You see, back when I was childless, I had this thing called "free time." I'd go to the gym after work, exercise for a full hour, come home, take a shower, make some food, eat in front of the television at nineish, and watch TV or talk to my husband or read or study (I was in grad school there for a long time) for hours and still get to bed by 10:30 or 11 pm. I did all the boring chore stuff on the weekends when I had ENTIRE DAYS of free time.
Now? I try to kick off from work between 5:30 and 6:30, eat dinner at an actual table with my husband and daughter, help her with her homework, supervise her nightly toilette and trade off with my husband reading with her, saying prayers, etc. Often that all takes until nine or even ten depending on how late we get the whole thing started and whether I fell asleep during the goodnight routine.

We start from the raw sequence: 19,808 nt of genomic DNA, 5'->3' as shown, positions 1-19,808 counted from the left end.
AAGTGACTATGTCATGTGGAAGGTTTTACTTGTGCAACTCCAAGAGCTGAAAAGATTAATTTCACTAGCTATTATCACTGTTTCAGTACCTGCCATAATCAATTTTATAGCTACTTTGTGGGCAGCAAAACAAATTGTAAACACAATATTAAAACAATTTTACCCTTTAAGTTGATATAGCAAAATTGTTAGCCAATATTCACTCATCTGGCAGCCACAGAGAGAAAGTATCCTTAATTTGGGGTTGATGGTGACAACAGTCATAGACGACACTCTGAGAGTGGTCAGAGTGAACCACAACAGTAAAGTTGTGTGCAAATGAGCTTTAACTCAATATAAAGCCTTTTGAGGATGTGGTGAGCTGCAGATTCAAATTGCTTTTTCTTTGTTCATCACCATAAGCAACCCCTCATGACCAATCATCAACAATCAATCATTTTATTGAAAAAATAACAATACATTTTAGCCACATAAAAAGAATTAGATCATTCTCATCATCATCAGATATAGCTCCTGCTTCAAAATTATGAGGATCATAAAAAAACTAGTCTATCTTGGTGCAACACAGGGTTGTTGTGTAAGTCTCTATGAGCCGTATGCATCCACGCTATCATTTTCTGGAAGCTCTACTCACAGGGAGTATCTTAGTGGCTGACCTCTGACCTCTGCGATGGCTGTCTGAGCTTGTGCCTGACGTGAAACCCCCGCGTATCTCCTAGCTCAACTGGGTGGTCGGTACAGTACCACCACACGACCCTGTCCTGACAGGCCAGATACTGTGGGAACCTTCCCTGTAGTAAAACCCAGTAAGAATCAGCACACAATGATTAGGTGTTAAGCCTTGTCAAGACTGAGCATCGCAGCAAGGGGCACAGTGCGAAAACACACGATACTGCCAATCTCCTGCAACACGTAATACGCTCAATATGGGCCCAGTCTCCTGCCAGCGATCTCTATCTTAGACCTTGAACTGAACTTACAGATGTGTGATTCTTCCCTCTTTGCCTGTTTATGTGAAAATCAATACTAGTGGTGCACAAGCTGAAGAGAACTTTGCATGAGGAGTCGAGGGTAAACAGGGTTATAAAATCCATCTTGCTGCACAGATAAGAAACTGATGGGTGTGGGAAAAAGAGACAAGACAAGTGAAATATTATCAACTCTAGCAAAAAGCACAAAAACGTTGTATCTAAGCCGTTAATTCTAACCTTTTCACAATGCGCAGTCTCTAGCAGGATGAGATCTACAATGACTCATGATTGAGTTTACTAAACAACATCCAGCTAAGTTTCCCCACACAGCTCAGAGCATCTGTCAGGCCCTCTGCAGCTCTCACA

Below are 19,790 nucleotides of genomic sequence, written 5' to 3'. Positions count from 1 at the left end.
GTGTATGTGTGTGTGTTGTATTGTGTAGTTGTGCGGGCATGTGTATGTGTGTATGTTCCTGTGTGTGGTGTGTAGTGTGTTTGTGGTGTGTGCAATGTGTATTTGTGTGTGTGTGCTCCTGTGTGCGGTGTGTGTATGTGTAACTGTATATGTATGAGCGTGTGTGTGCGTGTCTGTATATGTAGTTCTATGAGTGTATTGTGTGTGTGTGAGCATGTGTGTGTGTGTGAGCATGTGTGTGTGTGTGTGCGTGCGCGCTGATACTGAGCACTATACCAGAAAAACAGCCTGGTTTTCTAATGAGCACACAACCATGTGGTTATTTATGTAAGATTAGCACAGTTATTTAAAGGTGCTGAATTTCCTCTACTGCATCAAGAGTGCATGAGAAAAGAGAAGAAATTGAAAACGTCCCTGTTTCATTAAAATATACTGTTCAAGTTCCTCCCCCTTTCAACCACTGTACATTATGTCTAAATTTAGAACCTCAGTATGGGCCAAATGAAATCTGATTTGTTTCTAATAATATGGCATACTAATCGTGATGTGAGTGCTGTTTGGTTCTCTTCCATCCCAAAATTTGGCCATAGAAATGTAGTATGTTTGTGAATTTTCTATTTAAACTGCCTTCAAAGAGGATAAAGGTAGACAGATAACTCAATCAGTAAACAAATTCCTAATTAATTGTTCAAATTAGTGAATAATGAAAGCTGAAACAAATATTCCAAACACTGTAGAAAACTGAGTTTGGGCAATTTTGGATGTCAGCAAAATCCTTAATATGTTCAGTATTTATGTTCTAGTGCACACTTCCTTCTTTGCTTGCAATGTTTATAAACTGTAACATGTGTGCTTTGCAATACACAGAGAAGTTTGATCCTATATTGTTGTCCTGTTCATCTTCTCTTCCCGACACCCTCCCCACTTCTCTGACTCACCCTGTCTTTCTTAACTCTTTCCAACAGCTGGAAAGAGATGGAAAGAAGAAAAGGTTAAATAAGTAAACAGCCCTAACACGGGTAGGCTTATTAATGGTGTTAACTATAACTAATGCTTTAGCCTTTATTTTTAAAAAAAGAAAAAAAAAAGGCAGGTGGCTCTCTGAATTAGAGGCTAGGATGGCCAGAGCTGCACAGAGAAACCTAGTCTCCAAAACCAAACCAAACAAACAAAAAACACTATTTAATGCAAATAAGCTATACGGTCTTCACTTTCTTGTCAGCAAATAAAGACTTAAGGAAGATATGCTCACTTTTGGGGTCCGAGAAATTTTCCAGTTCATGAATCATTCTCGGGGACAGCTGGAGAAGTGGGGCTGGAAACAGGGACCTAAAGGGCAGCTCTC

So I know I stay up too late because I have things I have to do, like laundry and cleaning and filing my taxes and work catch-up; and there are also things I want to do, like speaking to my husband and reading and watching television. If I give an hour to the things I have to do, I'm loathe to shorten the period for wants. I remember when I got my first full-time job and was so annoyed at the lack of free time I had. Then I got used to that and became a parent and holy wow I had a lot of free time when it was just the job.
That being that, I'm still constantly exhausted in the mornings, and it's got to stop. So I'm changing my habit of hitting one more show around 11 pm. My one more show is an act of rebellion, an attempt to treat myself to one last thing before I go to bed. I'm replacing my one more show with an extra-long shower with super hot water and tons of bubbles. The shower takes about fifteen minutes, whereas most shows I like are hour-long dramas. When 11 rolls around, I go take my shower and then after that I'm in the mood to crawl in bed. I smell good, I feel good, and my core body temp is probably a little higher, which is good for making you tired. So far, so good!
Are you trying to change any habits? Which ones?
For a more in-depth analysis of Duhigg's book, check out AV Flox's post on habits.